A probe into the EUR5bn Société Générale rogue trading scandal by the French government has revealed that the bank was warned last year that its security systems and internal controls were lacking.
French Finance Minister Christine Lagarde told reporters that SocGen failed to apply appropriate controls over Jérome Kerviel, who was allegedly able to use loopholes in controls and circumvent risk management procedures to make a series of unauthorised bets on European futures.
Kerviel's deals eventually led the bank to reporting EUR4.9 billion in losses last month. It is thought that Kerviel's trades exceeded the bank's market value.
Lagarde's report states that inspections by the banking commission carried out in 2006-7 had led to recommendations that SocGen "strengthen the security of operations".
Lagarde told reporters that SocGen missed a number of "alarms", most notably in November when derivatives exchange Eurex alerted the French bank about the positions in Kerviel's book.
Although the report backs up SocGen's version of events, Lagarde has called on banks to reinforce "Chinese Walls" between the back, middle and front office and to monitor unusual behaviour - such as when a trader does not take holidays.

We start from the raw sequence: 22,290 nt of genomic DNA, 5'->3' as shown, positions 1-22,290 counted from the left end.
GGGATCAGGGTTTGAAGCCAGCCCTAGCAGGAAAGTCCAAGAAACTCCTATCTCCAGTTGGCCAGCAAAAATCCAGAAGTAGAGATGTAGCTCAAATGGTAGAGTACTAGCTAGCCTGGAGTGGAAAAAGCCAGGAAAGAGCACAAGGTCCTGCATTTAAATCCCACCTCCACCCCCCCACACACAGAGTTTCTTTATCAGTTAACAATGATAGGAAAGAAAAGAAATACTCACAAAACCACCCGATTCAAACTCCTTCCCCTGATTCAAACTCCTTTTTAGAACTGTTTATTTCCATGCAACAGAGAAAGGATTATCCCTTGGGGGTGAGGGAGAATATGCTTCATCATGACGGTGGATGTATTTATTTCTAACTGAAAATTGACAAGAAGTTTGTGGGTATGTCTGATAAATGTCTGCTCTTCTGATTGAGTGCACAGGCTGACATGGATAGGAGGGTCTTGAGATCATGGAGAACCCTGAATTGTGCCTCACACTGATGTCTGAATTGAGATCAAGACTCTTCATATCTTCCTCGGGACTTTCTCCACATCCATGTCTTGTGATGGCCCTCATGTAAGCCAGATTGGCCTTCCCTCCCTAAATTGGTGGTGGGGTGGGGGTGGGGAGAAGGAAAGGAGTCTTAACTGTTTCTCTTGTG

Reports emerged last week that Kerviel only took four days of holiday in 2007.
In a statement SocGen claims Lagarde's report "does not call into question the systems used to manage market risk".
"Concerning the controls which were successfully circumvented by the fraud, the measures which would have enabled its detection and prevention have already been implemented or will be put into place shortly," says the bank.
French prosecutors began the process of charging Kerviel with attempted fraud last week. The 31-year old has reportedly admitted to hacking into computers and faking e-mails to hide his positions. The trader was released on police bail last week. However a hearing at which his bail will be challenged will take place on 8 February.